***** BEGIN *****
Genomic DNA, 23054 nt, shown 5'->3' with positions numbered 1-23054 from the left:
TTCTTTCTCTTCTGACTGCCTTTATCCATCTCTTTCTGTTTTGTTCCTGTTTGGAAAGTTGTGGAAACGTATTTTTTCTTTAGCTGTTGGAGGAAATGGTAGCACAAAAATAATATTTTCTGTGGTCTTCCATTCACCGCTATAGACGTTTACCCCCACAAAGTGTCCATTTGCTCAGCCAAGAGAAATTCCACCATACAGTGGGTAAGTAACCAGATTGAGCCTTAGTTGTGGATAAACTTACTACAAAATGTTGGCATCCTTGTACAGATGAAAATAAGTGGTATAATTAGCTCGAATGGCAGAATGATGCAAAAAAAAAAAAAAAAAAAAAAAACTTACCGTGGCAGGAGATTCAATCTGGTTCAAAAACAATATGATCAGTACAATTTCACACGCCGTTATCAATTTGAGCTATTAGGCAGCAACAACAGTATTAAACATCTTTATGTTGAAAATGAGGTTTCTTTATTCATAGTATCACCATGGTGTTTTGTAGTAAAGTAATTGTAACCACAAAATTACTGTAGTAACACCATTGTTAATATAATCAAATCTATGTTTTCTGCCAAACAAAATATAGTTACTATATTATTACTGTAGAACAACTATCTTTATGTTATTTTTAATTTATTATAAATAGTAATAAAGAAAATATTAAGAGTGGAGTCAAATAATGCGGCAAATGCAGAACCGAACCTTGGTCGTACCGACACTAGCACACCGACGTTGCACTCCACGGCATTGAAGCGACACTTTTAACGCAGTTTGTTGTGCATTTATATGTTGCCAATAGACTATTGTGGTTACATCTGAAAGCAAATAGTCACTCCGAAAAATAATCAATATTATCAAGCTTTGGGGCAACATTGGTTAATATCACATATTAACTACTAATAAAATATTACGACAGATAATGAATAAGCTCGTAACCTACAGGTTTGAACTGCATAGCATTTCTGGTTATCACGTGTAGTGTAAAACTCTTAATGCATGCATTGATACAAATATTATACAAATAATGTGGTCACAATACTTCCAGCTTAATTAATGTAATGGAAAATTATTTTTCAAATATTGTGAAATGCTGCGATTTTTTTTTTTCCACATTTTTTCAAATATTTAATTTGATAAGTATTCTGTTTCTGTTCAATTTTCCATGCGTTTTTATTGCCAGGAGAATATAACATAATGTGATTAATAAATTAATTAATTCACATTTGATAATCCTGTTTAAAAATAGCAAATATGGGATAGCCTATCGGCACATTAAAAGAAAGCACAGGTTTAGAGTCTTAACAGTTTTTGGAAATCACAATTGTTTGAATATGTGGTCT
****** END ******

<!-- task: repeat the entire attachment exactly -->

Genomic DNA, 23054 nt, shown 5'->3' with positions numbered 1-23054 from the left:
TTCTTTCTCTTCTGACTGCCTTTATCCATCTCTTTCTGTTTTGTTCCTGTTTGGAAAGTTGTGGAAACGTATTTTTTCTTTAGCTGTTGGAGGAAATGGTAGCACAAAAATAATATTTTCTGTGGTCTTCCATTCACCGCTATAGACGTTTACCCCCACAAAGTGTCCATTTGCTCAGCCAAGAGAAATTCCACCATACAGTGGGTAAGTAACCAGATTGAGCCTTAGTTGTGGATAAACTTACTACAAAATGTTGGCATCCTTGTACAGATGAAAATAAGTGGTATAATTAGCTCGAATGGCAGAATGATGCAAAAAAAAAAAAAAAAAAAAAAAACTTACCGTGGCAGGAGATTCAATCTGGTTCAAAAACAATATGATCAGTACAATTTCACACGCCGTTATCAATTTGAGCTATTAGGCAGCAACAACAGTATTAAACATCTTTATGTTGAAAATGAGGTTTCTTTATTCATAGTATCACCATGGTGTTTTGTAGTAAAGTAATTGTAACCACAAAATTACTGTAGTAACACCATTGTTAATATAATCAAATCTATGTTTTCTGCCAAACAAAATATAGTTACTATATTATTACTGTAGAACAACTATCTTTATGTTATTTTTAATTTATTATAAATAGTAATAAAGAAAATATTAAGAGTGGAGTCAAATAATGCGGCAAATGCAGAACCGAACCTTGGTCGTACCGACACTAGCACACCGACGTTGCACTCCACGGCATTGAAGCGACACTTTTAACGCAGTTTGTTGTGCATTTATATGTTGCCAATAGACTATTGTGGTTACATCTGAAAGCAAATAGTCACTCCGAAAAATAATCAATATTATCAAGCTTTGGGGCAACATTGGTTAATATCACATATTAACTACTAATAAAATATTACGACAGATAATGAATAAGCTCGTAACCTACAGGTTTGAACTGCATAGCATTTCTGGTTATCACGTGTAGTGTAAAACTCTTAATGCATGCATTGATACAAATATTATACAAATAATGTGGTCACAATACTTCCAGCTTAATTAATGTAATGGAAAATTATTTTTCAAATATTGTGAAATGCTGCGATTTTTTTTTTTCCACATTTTTTCAAATATTTAATTTGATAAGTATTCTGTTTCTGTTCAATTTTCCATGCGTTTTTATTGCCAGGAGAATATAACATAATGTGATTAATAAATTAATTAATTCACATTTGATAATCCTGTTTAAAAATAGCAAATATGGGATAGCCTATCGGCACATTAAAAGAAAGCACAGGTTTAGAGTCTTAACAGTTTTTGGAAATCACAATTGTTTGAATATGTGGTCT